kept in a boot ROM, and either copied itself into RAM or was a
    permanent,
    unwritable part of the memory map.

    TTFN,
    Tarkin


  3. Re: CP/M 68k Dual Processor ?question

    On 2006-07-27, Tarkin wrote:
    > ROMable (I include this for completeness), refers to the ability of the
    > code to be
    > loaded into a ROM chip.


    Usually, ROMable refers to the ability of the code to be *executed*
    from ROM. Writable stuff is separated from code and constants so they
    can be placed in RAM.
    --
    roger ivie
    rivie@ridgenet.net

  4. Re: CP/M 68k Dual Processor ?question

    > Usually, ROMable refers to the ability of the code to be *executed*
    > from ROM. Writable stuff is separated from code and constants so they
    > can be placed in RAM.


    Yeah,what he said! Erm, that's what I meant, anyway...

    Thanks for the clarification.

    TTFN,
    Tarkin


  5. Re: CP/M 68k Dual Processor ?question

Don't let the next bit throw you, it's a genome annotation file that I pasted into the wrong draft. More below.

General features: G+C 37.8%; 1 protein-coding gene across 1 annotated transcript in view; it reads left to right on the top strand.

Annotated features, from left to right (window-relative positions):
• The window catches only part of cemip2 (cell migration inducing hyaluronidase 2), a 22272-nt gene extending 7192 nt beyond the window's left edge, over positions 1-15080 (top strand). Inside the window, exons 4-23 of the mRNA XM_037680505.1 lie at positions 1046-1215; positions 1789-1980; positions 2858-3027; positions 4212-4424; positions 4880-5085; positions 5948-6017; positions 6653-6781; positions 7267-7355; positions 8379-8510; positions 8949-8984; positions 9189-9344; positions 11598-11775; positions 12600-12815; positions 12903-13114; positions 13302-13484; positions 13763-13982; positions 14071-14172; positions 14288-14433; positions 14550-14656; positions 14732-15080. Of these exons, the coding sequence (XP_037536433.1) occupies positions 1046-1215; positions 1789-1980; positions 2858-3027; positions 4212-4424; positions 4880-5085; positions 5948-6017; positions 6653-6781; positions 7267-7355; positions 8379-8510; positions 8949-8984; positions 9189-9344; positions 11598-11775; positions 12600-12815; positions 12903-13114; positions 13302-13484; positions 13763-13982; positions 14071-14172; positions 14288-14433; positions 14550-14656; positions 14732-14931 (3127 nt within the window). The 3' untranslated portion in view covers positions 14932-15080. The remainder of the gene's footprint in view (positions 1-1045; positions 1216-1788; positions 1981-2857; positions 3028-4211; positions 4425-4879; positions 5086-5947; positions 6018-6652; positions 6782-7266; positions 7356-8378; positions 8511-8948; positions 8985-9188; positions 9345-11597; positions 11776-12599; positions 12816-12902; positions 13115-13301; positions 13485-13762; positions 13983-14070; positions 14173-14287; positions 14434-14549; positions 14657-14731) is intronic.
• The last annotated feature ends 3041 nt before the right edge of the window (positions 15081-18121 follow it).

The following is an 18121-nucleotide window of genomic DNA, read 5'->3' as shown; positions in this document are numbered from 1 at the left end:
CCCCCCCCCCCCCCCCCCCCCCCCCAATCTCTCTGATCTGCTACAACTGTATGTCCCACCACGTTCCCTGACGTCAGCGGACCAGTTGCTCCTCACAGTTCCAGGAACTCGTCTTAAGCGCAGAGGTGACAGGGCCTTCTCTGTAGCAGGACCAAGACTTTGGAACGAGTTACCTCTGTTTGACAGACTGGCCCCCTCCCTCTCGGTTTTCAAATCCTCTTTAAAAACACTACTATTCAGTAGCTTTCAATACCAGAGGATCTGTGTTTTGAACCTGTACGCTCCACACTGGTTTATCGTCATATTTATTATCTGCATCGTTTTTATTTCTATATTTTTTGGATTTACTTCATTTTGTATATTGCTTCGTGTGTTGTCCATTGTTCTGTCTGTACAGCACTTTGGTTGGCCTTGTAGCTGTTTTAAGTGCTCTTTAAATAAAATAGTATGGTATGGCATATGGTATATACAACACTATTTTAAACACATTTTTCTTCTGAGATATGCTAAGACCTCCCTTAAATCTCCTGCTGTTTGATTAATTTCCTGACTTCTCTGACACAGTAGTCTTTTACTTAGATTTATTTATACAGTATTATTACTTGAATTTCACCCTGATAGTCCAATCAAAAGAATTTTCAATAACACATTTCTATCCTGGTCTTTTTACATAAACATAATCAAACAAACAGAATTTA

so it not a reference to some sort of multiprocessing?
    because there were some multi cpu CP/M machines around ..
    such as some SANCO systems and I think DEC had something as well ..

    regards
    roman


    Tarkin wrote On 07/27/06 04:52,:
    >>Doesn't anybody know why is it called Dual Processor, Romable CP/M -68K
    >>System ??

    >
    >
    > Some older systems featured an Z80, 8080 or 8085 processor in addition
    > to whatever
    > processor the system was based on. Apple's, PC's, and C= 64s leap to
    > mind as
    > exaples of systems that had add-on h/w CP/M modules.
    >
    > Alternatively, the 8080 was often the 'base' system processor, with
    > add-on cards
    > providing the second processor. A Zenith system and various S-100
    > systems fit this
    > bill, IIRC.
    >
    > ROMable (I include this for completeness), refers to the ability of the
    > code to be
    > loaded into a ROM chip. That is, I believe the complete CP/M system
    > could be
    > kept in a boot ROM, and either copied itself into RAM or was a
    > permanent,
    > unwritable part of the memory map.
    >
    > TTFN,
    > Tarkin
    >


  6. Re: CP/M 68k Dual Processor ?question

    On Thu, 27 Jul 2006 15:29:53 +0200, roman pollak
    wrote:

    >so it not a reference to some sort of multiprocessing?
    >because there were some multi cpu CP/M machines around ..
    >such as some SANCO systems and I think DEC had something as well ..
    >
    >regards
    >roman
    >
    >
    >Tarkin wrote On 07/27/06 04:52,: